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STOPGAP--Homage to Rauschenberg
Written by KALONSNET Editor   
Published: November 18 2009

Hara Museum installation view (front right: Robert Rauschenberg, Stopgap, 1964) photo: Keizo Kioku

The Hara Museum of Contemporary Art is proud to present the exhibition STOPGAP--Homage to Rauschenberg: Selections from the Hara Museum Collection. As a reflection of the museum’s long-term relationship with the artist that began with the exhibition Rauschenberg Print Exhibition held in 1982, the current show is being held in memory of the artist who passed away in 2008. Works by Rauschenberg and other artists of the same era were selected from the museum’s collection to form the core of a show that looks back on American art spanning the period from the mid-20th century to the present. It is said that in the year 1964 the center of the art world moved from Europe to America. This was symbolized by Rauschenberg’s winning of the Grand Prize at the Venice Biennale, considered by many to be the Olympics of the art world. It was the first time the honor had gone to an American. Stopgap, which is part of the museum’s collection, was among those works shown in Venice at the time of the award. Consisting of various scenes such as the ocean landing of a Gemini space capsule and a Manhattan-like skyline silkscreened onto an abstract background painted in oils, Stopgap provides clear examples of features that are unique to Rauschenberg’s painting. These include the juxtaposition of things from the same era, the elimination of emotional expression, and the rejection of the hierarchic superiority enjoyed by painting within the history of art. Stopgap and other such works by Rauschenberg, who shot to fame overnight, became widely shown and acquired by museums throughout the world, greatly contributing to the sudden “Americanization” of world art. Immediately after winning the Grand Prize, having made up his mind not to repeat himself, Rauschenberg asked his assistant to destroy all of the silkscreen plates used in the making of his art up to that point. This makes Stopgap an invaluable resource for understanding that period of the artist’s career. In addition to Stopgap, the present show features other works by Rauschenberg such as Booster (1967), which was Rauschenberg’s first work of print art done in collaboration with the print workshop Gemini G.E.L., and Preview (1974), a work that he printed on silk, as well as works by artists such as Jasper Johns and Andy Warhol who were active during the same era, and by other contemporary American artists. * The text provided by Hara Museum of Contemporary Art.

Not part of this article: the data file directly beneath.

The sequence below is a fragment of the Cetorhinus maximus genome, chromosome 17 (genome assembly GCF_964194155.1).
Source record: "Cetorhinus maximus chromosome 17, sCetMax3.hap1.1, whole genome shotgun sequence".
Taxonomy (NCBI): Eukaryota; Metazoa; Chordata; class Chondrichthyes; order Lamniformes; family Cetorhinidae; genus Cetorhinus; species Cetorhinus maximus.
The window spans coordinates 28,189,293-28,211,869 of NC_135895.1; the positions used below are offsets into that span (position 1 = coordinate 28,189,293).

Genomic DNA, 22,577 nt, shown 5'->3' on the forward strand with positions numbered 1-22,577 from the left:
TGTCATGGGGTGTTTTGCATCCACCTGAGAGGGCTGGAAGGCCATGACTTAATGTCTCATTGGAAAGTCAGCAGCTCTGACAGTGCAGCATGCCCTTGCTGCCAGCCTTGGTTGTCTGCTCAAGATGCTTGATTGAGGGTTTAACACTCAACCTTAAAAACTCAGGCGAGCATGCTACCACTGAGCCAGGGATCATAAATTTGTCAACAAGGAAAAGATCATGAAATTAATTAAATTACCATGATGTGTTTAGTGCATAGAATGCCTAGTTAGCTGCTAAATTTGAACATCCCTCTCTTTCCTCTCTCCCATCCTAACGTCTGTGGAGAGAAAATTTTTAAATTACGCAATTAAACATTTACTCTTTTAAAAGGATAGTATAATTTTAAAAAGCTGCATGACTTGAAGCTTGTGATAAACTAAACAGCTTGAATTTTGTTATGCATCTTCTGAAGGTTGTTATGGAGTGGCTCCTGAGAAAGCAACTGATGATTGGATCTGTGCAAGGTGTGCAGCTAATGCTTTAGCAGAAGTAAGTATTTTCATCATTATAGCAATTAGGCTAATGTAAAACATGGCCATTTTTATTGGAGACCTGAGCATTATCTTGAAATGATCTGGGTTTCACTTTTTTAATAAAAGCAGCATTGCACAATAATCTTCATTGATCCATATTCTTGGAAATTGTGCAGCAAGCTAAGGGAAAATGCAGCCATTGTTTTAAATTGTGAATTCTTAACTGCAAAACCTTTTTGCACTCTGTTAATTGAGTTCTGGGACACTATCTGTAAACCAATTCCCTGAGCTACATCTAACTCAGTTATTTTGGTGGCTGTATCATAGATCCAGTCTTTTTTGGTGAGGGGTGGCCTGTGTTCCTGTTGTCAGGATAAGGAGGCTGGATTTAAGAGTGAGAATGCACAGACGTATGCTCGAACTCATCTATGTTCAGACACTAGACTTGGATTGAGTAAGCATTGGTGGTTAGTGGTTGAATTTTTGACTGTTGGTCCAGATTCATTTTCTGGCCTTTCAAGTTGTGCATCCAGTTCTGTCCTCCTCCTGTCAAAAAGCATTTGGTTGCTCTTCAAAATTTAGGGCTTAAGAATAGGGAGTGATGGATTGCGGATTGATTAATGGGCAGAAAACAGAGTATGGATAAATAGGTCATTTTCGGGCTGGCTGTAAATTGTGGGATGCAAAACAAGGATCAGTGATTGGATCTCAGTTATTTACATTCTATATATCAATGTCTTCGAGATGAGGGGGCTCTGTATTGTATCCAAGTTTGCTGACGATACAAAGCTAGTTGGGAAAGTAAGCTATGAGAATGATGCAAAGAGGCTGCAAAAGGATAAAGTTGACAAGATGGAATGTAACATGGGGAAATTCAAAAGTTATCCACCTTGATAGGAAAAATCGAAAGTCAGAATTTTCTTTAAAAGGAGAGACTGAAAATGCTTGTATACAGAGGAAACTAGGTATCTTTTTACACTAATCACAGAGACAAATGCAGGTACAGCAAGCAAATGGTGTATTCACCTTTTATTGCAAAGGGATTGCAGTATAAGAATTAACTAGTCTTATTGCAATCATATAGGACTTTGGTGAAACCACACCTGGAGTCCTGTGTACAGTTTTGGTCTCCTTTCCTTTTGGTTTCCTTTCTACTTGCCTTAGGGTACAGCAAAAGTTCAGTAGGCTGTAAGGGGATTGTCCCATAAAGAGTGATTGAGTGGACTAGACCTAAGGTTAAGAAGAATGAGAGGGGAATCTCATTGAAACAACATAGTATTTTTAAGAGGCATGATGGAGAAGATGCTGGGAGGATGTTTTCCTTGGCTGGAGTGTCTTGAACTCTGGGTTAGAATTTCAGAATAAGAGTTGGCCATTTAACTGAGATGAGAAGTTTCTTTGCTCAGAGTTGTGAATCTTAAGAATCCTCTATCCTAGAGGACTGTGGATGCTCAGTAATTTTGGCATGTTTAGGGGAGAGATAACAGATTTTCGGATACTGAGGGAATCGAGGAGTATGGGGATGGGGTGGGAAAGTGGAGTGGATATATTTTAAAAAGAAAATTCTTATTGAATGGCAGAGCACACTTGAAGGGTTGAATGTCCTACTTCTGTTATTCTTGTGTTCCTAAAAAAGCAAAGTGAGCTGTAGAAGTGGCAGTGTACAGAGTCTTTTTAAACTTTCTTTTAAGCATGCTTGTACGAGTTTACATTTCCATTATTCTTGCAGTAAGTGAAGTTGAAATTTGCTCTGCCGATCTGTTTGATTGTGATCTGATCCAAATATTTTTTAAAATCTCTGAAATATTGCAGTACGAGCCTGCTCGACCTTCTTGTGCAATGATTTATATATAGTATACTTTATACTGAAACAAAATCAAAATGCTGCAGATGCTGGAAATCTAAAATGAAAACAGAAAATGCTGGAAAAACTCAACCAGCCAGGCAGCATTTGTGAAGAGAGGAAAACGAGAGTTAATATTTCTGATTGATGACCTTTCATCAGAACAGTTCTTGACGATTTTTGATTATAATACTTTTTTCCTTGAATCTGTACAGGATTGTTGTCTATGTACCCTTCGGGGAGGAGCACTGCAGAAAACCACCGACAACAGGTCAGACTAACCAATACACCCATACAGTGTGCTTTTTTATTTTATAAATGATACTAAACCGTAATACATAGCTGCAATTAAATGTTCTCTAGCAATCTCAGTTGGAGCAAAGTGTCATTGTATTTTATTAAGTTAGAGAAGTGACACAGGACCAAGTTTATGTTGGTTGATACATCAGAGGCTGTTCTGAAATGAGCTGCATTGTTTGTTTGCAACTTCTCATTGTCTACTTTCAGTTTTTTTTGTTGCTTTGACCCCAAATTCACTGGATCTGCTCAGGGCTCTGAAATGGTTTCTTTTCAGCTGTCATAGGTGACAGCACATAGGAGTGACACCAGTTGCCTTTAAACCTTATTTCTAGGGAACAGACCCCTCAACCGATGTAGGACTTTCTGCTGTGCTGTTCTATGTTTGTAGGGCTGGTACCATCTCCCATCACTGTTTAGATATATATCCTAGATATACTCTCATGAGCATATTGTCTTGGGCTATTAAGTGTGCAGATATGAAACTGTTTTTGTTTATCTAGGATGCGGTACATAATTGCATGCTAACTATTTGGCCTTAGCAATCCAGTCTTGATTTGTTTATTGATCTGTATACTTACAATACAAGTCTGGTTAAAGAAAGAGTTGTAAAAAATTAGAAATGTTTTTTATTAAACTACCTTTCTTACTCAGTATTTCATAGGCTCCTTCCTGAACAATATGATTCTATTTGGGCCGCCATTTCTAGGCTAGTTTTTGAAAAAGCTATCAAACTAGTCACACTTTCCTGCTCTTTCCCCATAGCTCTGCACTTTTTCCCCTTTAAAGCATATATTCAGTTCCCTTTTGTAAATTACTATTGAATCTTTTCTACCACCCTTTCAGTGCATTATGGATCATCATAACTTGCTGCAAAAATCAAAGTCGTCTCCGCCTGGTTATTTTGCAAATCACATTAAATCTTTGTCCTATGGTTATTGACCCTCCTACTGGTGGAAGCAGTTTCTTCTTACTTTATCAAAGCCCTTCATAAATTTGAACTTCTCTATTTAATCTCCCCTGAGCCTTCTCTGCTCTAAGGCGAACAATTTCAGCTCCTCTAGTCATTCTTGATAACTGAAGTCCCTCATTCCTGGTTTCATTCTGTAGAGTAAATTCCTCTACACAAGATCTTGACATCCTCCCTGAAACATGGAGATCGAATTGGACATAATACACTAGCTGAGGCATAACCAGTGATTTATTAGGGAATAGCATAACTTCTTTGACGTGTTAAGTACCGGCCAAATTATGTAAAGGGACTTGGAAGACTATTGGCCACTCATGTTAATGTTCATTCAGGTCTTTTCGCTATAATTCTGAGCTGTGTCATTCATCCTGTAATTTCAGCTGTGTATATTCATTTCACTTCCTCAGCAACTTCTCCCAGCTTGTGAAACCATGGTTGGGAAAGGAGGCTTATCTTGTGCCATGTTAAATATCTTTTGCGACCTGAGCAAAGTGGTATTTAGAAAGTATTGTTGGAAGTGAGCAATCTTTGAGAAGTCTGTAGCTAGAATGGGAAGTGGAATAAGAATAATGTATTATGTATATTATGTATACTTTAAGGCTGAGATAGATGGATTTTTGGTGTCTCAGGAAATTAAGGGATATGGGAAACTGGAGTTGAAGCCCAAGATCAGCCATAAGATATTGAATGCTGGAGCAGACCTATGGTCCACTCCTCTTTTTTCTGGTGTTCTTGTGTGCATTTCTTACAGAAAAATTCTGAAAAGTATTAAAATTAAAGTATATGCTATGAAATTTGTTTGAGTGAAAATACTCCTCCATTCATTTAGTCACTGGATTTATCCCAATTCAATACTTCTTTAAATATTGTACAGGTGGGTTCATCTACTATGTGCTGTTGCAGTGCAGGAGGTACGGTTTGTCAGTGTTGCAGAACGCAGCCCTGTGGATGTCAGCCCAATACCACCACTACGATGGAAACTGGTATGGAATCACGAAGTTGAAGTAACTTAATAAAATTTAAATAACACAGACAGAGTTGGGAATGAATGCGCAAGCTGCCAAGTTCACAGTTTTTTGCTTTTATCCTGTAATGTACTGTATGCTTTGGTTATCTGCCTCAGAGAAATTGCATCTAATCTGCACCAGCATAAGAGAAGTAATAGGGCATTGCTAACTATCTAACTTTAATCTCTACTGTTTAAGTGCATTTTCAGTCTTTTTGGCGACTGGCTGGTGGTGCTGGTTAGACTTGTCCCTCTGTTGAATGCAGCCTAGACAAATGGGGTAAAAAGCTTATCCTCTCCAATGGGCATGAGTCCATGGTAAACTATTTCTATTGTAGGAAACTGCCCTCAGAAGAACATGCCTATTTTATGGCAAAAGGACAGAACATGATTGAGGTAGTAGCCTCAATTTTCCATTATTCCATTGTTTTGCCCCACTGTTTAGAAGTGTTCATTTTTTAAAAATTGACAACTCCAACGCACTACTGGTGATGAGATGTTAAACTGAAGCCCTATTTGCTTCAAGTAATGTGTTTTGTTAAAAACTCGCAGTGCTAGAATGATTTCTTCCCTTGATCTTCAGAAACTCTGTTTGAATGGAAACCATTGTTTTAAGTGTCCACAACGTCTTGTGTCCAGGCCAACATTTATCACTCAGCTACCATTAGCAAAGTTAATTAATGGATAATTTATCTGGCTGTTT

Last Updated on October 24 2009

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